On the main page, I see that all the grand pianos were pictured without a background. This isn't the case for the upright. This is minor, but it caught my eyes immediately.

Tae

Re: Seeking Feedback
Rich Galassini #2256431 04/03/14 03:42 PM
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I'm going too add that I think to overall look is too old fashioned and the connection to the old Cunningham Piano is overplayed. Also the listing of the pianos shouldn't be under the "home" tab.

Is it true that you'll have a west coast (storefront) dealer soon?

Kurt


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Co-owner (by marriage) and part time customer service rep at an electronic musical equipment repair shop.
Re: Seeking Feedback
Rich Galassini #2256438 04/03/14 03:53 PM
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I like Kurt's idea of referencing the 19th century, but make it perfectly clear that it is a new design for the 21st.


Marty in Minnesota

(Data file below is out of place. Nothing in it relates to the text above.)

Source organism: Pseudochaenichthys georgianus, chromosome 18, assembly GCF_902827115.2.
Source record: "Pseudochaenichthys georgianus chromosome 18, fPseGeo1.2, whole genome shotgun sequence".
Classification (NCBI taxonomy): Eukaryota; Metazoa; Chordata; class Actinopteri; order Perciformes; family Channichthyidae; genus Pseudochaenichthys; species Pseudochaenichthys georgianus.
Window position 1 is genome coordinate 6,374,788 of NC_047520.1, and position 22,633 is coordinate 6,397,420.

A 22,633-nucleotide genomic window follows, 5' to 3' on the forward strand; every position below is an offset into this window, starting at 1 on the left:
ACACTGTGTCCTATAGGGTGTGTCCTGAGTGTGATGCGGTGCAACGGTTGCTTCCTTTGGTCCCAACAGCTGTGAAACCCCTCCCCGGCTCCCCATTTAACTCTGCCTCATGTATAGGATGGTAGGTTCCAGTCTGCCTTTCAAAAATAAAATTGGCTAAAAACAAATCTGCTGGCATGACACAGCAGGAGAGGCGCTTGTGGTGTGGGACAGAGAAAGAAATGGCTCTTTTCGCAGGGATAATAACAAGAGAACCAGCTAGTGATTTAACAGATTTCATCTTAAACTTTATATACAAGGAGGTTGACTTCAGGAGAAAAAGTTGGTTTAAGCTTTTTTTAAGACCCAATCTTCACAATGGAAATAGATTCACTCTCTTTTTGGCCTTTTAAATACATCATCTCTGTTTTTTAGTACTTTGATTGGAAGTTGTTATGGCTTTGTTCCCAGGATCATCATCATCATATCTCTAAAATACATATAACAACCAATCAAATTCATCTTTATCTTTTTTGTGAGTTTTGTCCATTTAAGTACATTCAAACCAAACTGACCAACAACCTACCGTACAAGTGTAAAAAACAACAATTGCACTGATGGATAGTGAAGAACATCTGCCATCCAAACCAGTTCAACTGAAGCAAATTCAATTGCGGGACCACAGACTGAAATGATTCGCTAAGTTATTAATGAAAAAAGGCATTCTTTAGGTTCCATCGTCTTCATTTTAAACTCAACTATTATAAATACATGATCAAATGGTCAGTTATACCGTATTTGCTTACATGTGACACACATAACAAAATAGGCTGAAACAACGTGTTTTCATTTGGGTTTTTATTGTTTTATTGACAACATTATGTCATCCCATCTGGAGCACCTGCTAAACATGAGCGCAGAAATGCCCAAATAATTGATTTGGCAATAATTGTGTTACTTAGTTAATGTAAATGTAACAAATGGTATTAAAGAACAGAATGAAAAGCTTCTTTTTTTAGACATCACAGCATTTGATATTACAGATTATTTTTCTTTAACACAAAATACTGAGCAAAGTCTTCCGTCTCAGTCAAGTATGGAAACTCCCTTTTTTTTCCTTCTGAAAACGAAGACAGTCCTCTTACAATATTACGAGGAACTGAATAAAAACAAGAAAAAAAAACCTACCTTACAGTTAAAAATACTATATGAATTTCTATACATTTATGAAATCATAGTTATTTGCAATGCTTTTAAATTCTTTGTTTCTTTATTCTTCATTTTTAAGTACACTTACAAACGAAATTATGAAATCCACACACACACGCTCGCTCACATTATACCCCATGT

It's much easier to bash a Steinway than it is to play one.
Re: Seeking Feedback
Rich Galassini #2256442 04/03/14 04:22 PM
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Rich,

I actually like the old photo/parchment look to the site. You're trying to emphasize your pianos' historical roots, and I think the antique visual theme works well.

I agree with others who said the "History" text that starts "Cunningham Piano Company was started in 1891..." on the left is too small for people to bother reading. You want them to read it, so make it comfortable. White text on a black background can be hard on the eyes, too.

The organization of the site doesn't work for me. By that I mean two things specifically:

1. The topics in the pull-down submenus don't seem to be related to, or logical subdivisions of, the main top-level topics. For example, the pianos don't make sense to me as subdivisions of "Home". Partners aren't a logical subdivision of "History".

2. On your history page, you've got two different things going on. The weensie text on the left is the company history. The larger stuff on the right, titled "About the Cunningham Piano Company" isn't really about the Cunningham Piano Company. It's about the design concepts behind the new family of Matchless pianos. So I would turn your current "History" page content into 2 separate pages (see below).

Here's how I would organize the site. The top-level navigation buttons would be the items I've numbered, and pull-down menu items have letters here:

1. Home - This has no pull-down menu. It simply lets the user navigate back to the Home page. That's web standard (more or less) and what users expect, I think.

2. Our Pianos - This would have the following pull-down menu items, with a web page for each: